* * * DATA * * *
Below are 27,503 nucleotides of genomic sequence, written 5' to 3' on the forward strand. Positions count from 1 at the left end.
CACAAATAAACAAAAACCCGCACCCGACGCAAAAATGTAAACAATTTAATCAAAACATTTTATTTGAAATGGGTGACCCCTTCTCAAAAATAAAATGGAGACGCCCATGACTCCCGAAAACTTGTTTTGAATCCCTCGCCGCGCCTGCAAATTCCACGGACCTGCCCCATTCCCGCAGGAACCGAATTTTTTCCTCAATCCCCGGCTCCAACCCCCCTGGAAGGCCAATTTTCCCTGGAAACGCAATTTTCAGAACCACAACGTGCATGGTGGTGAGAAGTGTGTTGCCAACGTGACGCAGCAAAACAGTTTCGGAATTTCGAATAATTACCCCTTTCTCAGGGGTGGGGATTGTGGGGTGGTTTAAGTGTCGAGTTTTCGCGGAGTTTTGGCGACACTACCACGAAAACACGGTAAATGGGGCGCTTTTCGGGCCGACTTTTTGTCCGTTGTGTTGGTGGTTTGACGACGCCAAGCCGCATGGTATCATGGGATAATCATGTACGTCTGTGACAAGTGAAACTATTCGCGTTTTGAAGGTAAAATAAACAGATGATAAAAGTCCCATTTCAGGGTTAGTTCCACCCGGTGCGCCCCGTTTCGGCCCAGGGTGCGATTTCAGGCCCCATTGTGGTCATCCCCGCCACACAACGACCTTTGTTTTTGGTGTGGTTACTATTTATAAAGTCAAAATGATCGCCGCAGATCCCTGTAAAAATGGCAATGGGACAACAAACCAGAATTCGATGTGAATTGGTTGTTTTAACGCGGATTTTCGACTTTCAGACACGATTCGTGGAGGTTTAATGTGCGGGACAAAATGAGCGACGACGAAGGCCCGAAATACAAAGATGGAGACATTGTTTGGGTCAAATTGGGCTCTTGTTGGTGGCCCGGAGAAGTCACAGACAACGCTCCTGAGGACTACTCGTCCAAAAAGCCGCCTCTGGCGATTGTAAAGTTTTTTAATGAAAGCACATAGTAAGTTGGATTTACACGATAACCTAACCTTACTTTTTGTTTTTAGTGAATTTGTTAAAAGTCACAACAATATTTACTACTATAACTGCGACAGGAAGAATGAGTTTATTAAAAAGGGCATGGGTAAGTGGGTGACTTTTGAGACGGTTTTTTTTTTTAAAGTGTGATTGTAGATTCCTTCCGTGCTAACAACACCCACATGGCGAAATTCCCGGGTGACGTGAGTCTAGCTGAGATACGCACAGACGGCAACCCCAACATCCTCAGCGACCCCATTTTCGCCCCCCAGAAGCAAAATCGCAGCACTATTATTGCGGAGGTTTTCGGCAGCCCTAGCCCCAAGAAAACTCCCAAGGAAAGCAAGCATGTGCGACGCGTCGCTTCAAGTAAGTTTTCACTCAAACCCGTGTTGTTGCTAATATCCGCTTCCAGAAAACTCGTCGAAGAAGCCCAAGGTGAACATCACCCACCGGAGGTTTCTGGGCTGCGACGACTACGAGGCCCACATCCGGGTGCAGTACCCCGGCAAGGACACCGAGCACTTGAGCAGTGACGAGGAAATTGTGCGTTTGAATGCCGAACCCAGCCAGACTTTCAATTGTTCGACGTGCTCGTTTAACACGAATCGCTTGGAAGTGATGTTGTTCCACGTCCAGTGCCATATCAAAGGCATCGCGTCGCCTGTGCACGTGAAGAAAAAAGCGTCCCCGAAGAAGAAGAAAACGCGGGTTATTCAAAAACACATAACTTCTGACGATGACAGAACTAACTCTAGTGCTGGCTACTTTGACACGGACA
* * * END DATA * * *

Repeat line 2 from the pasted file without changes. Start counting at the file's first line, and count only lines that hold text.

CACAAATAAACAAAAACCCGCACCCGACGCAAAAATGTAAACAATTTAATCAAAACATTTTATTTGAAATGGGTGACCCCTTCTCAAAAATAAAATGGAGACGCCCATGACTCCCGAAAACTTGTTTTGAATCCCTCGCCGCGCCTGCAAATTCCACGGACCTGCCCCATTCCCGCAGGAACCGAATTTTTTCCTCAATCCCCGGCTCCAACCCCCCTGGAAGGCCAATTTTCCCTGGAAACGCAATTTTCAGAACCACAACGTGCATGGTGGTGAGAAGTGTGTTGCCAACGTGACGCAGCAAAACAGTTTCGGAATTTCGAATAATTACCCCTTTCTCAGGGGTGGGGATTGTGGGGTGGTTTAAGTGTCGAGTTTTCGCGGAGTTTTGGCGACACTACCACGAAAACACGGTAAATGGGGCGCTTTTCGGGCCGACTTTTTGTCCGTTGTGTTGGTGGTTTGACGACGCCAAGCCGCATGGTATCATGGGATAATCATGTACGTCTGTGACAAGTGAAACTATTCGCGTTTTGAAGGTAAAATAAACAGATGATAAAAGTCCCATTTCAGGGTTAGTTCCACCCGGTGCGCCCCGTTTCGGCCCAGGGTGCGATTTCAGGCCCCATTGTGGTCATCCCCGCCACACAACGACCTTTGTTTTTGGTGTGGTTACTATTTATAAAGTCAAAATGATCGCCGCAGATCCCTGTAAAAATGGCAATGGGACAACAAACCAGAATTCGATGTGAATTGGTTGTTTTAACGCGGATTTTCGACTTTCAGACACGATTCGTGGAGGTTTAATGTGCGGGACAAAATGAGCGACGACGAAGGCCCGAAATACAAAGATGGAGACATTGTTTGGGTCAAATTGGGCTCTTGTTGGTGGCCCGGAGAAGTCACAGACAACGCTCCTGAGGACTACTCGTCCAAAAAGCCGCCTCTGGCGATTGTAAAGTTTTTTAATGAAAGCACATAGTAAGTTGGATTTACACGATAACCTAACCTTACTTTTTGTTTTTAGTGAATTTGTTAAAAGTCACAACAATATTTACTACTATAACTGCGACAGGAAGAATGAGTTTATTAAAAAGGGCATGGGTAAGTGGGTGACTTTTGAGACGGTTTTTTTTTTTAAAGTGTGATTGTAGATTCCTTCCGTGCTAACAACACCCACATGGCGAAATTCCCGGGTGACGTGAGTCTAGCTGAGATACGCACAGACGGCAACCCCAACATCCTCAGCGACCCCATTTTCGCCCCCCAGAAGCAAAATCGCAGCACTATTATTGCGGAGGTTTTCGGCAGCCCTAGCCCCAAGAAAACTCCCAAGGAAAGCAAGCATGTGCGACGCGTCGCTTCAAGTAAGTTTTCACTCAAACCCGTGTTGTTGCTAATATCCGCTTCCAGAAAACTCGTCGAAGAAGCCCAAGGTGAACATCACCCACCGGAGGTTTCTGGGCTGCGACGACTACGAGGCCCACATCCGGGTGCAGTACCCCGGCAAGGACACCGAGCACTTGAGCAGTGACGAGGAAATTGTGCGTTTGAATGCCGAACCCAGCCAGACTTTCAATTGTTCGACGTGCTCGTTTAACACGAATCGCTTGGAAGTGATGTTGTTCCACGTCCAGTGCCATATCAAAGGCATCGCGTCGCCTGTGCACGTGAAGAAAAAAGCGTCCCCGAAGAAGAAGAAAACGCGGGTTATTCAAAAACACATAACTTCTGACGATGACAGAACTAACTCTAGTGCTGGCTACTTTGACACGGACA